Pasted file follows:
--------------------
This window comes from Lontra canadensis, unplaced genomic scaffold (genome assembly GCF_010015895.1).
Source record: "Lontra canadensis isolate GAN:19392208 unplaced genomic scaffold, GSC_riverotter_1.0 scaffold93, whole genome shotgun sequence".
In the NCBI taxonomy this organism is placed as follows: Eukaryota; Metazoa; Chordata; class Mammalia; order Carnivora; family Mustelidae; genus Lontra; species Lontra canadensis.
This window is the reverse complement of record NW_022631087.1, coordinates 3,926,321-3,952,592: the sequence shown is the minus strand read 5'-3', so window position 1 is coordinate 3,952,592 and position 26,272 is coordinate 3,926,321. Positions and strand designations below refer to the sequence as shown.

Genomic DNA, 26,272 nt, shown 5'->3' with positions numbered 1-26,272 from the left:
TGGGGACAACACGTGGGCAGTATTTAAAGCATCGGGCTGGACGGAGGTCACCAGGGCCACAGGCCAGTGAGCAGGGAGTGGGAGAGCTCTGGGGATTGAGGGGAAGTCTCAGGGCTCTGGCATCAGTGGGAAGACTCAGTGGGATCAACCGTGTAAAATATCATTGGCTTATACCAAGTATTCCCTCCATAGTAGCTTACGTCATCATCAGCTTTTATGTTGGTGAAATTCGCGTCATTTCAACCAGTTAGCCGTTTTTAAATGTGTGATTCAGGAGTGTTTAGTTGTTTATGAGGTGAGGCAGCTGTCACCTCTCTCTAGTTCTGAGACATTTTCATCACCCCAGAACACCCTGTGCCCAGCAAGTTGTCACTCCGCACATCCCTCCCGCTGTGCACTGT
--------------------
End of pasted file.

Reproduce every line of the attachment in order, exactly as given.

This window comes from Lontra canadensis, unplaced genomic scaffold (genome assembly GCF_010015895.1).
Source record: "Lontra canadensis isolate GAN:19392208 unplaced genomic scaffold, GSC_riverotter_1.0 scaffold93, whole genome shotgun sequence".
In the NCBI taxonomy this organism is placed as follows: Eukaryota; Metazoa; Chordata; class Mammalia; order Carnivora; family Mustelidae; genus Lontra; species Lontra canadensis.
This window is the reverse complement of record NW_022631087.1, coordinates 3,926,321-3,952,592: the sequence shown is the minus strand read 5'-3', so window position 1 is coordinate 3,952,592 and position 26,272 is coordinate 3,926,321. Positions and strand designations below refer to the sequence as shown.

Genomic DNA, 26,272 nt, shown 5'->3' with positions numbered 1-26,272 from the left:
TGGGGACAACACGTGGGCAGTATTTAAAGCATCGGGCTGGACGGAGGTCACCAGGGCCACAGGCCAGTGAGCAGGGAGTGGGAGAGCTCTGGGGATTGAGGGGAAGTCTCAGGGCTCTGGCATCAGTGGGAAGACTCAGTGGGATCAACCGTGTAAAATATCATTGGCTTATACCAAGTATTCCCTCCATAGTAGCTTACGTCATCATCAGCTTTTATGTTGGTGAAATTCGCGTCATTTCAACCAGTTAGCCGTTTTTAAATGTGTGATTCAGGAGTGTTTAGTTGTTTATGAGGTGAGGCAGCTGTCACCTCTCTCTAGTTCTGAGACATTTTCATCACCCCAGAACACCCTGTGCCCAGCAAGTTGTCACTCCGCACATCCCTCCCGCTGTGCACTGT